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Am J Epidemiol. 2005 Mar 1;161(5):434-41.

Perceived job stress and incidence of coronary events: 3-year follow-up of the Belgian Job Stress Project cohort.

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  • 1Department of Public Health, Ghent University, Ghent, Belgium.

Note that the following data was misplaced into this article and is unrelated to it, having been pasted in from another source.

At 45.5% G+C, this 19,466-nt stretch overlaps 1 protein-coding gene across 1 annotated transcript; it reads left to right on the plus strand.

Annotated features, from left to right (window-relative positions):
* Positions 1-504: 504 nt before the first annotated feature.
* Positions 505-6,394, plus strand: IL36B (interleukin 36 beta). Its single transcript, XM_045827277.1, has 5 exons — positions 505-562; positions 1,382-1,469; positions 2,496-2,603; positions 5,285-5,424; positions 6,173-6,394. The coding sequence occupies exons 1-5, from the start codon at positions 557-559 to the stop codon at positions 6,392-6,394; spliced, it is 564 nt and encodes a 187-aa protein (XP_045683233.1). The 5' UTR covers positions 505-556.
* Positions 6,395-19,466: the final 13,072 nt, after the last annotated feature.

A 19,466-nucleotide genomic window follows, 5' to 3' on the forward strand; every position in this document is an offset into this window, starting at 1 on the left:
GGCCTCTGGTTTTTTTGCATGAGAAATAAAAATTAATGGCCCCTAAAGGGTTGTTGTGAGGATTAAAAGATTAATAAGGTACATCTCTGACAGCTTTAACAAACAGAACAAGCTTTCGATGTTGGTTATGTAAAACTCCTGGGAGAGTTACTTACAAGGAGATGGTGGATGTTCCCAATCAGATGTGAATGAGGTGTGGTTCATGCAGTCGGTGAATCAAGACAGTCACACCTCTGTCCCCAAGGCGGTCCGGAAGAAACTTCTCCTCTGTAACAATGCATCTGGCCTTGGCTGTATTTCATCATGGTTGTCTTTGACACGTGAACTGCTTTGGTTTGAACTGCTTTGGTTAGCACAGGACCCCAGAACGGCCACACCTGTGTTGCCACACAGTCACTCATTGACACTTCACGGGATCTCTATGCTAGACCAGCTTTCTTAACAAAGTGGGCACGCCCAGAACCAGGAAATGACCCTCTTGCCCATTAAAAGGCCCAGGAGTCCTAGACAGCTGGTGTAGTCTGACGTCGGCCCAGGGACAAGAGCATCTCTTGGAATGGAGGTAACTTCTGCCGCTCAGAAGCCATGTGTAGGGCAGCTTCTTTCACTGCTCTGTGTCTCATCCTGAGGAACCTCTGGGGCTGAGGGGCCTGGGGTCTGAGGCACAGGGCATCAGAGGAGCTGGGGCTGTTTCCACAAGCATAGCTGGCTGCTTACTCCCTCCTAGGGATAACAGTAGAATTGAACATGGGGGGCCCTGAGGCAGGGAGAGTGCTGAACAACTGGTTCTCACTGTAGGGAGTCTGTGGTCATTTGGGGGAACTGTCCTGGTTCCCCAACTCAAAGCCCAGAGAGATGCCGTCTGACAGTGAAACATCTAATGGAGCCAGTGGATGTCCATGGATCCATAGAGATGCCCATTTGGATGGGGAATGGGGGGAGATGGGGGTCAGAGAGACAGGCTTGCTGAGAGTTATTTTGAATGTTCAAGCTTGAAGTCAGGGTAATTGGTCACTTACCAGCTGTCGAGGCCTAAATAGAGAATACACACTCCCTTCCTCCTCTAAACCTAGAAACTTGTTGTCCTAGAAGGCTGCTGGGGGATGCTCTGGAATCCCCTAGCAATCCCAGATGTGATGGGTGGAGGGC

Psychosocial characteristics have been linked to coronary heart disease. In the Belgian Job Stress Project (1994-1999), the authors examined the independent role of perceived job stress on the short-term incidence of clinical manifest coronary events in a large occupational cohort. A total of 14,337 middle-aged men completed the Job Content Questionnaire to determine the dimensions of the extended job strain model, job demands, decision latitude, and social support. Jobs were categorized into high strain, low strain, active jobs, and passive jobs. During the 3-year follow-up, 87 coronary events were registered. At baseline, 17% of workers experienced high strain. Job demands and decision latitude were not significantly related to the development of coronary heart disease after adjustment for covariates. The 38% risk excess among subjects classified in the high-strain category did not reach statistical significance. However, coronary heart disease incidence was substantially associated with the social support scale independently of other risk factors, with an adjusted hazard ratio of 2.4 (95% confidence interval: 1.4, 4.0) between extreme tertiles. No convincing evidence for an association of job demands, decision latitude, or job strain with the short-term incidence of coronary heart disease was found. However, our study underscores the importance of a supportive social work environment in the prevention of coronary heart disease.

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